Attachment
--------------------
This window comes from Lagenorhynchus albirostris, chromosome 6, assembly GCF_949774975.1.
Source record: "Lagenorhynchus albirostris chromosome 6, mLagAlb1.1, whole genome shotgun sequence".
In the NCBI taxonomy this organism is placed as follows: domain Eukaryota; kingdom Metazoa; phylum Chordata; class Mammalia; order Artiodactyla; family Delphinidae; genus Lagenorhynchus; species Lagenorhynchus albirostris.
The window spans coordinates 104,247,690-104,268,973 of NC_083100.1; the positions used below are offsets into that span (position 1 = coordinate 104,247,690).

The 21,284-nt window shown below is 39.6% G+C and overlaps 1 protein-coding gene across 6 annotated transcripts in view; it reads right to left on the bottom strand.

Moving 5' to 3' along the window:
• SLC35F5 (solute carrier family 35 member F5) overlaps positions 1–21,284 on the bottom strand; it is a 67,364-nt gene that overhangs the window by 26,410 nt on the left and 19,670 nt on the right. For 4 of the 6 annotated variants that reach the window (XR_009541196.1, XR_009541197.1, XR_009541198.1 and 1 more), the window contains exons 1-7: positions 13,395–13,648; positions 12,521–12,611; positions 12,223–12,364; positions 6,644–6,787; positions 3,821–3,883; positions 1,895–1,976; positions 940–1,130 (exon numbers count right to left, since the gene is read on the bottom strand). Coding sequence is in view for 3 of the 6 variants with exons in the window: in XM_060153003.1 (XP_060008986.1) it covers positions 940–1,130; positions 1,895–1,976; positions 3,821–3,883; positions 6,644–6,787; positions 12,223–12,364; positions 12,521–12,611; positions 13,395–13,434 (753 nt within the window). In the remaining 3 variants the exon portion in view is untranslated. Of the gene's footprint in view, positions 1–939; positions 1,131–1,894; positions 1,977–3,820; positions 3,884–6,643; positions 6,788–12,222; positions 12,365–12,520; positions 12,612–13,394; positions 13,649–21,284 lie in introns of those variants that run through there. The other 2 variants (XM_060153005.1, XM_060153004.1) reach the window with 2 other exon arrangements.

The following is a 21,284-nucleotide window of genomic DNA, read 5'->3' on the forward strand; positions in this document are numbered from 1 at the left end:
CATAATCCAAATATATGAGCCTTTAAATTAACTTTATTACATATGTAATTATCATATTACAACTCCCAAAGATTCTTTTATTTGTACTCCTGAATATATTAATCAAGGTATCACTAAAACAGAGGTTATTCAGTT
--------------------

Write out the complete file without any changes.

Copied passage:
This window comes from Lagenorhynchus albirostris, chromosome 6, assembly GCF_949774975.1.
Source record: "Lagenorhynchus albirostris chromosome 6, mLagAlb1.1, whole genome shotgun sequence".
In the NCBI taxonomy this organism is placed as follows: domain Eukaryota; kingdom Metazoa; phylum Chordata; class Mammalia; order Artiodactyla; family Delphinidae; genus Lagenorhynchus; species Lagenorhynchus albirostris.
The window spans coordinates 104,247,690-104,268,973 of NC_083100.1; the positions used below are offsets into that span (position 1 = coordinate 104,247,690).

The 21,284-nt window shown below is 39.6% G+C and overlaps 1 protein-coding gene across 6 annotated transcripts in view; it reads right to left on the bottom strand.

Moving 5' to 3' along the window:
• SLC35F5 (solute carrier family 35 member F5) overlaps positions 1–21,284 on the bottom strand; it is a 67,364-nt gene that overhangs the window by 26,410 nt on the left and 19,670 nt on the right. For 4 of the 6 annotated variants that reach the window (XR_009541196.1, XR_009541197.1, XR_009541198.1 and 1 more), the window contains exons 1-7: positions 13,395–13,648; positions 12,521–12,611; positions 12,223–12,364; positions 6,644–6,787; positions 3,821–3,883; positions 1,895–1,976; positions 940–1,130 (exon numbers count right to left, since the gene is read on the bottom strand). Coding sequence is in view for 3 of the 6 variants with exons in the window: in XM_060153003.1 (XP_060008986.1) it covers positions 940–1,130; positions 1,895–1,976; positions 3,821–3,883; positions 6,644–6,787; positions 12,223–12,364; positions 12,521–12,611; positions 13,395–13,434 (753 nt within the window). In the remaining 3 variants the exon portion in view is untranslated. Of the gene's footprint in view, positions 1–939; positions 1,131–1,894; positions 1,977–3,820; positions 3,884–6,643; positions 6,788–12,222; positions 12,365–12,520; positions 12,612–13,394; positions 13,649–21,284 lie in introns of those variants that run through there. The other 2 variants (XM_060153005.1, XM_060153004.1) reach the window with 2 other exon arrangements.

The following is a 21,284-nucleotide window of genomic DNA, read 5'->3' on the forward strand; positions in this document are numbered from 1 at the left end:
CATAATCCAAATATATGAGCCTTTAAATTAACTTTATTACATATGTAATTATCATATTACAACTCCCAAAGATTCTTTTATTTGTACTCCTGAATATATTAATCAAGGTATCACTAAAACAGAGGTTATTCAGTT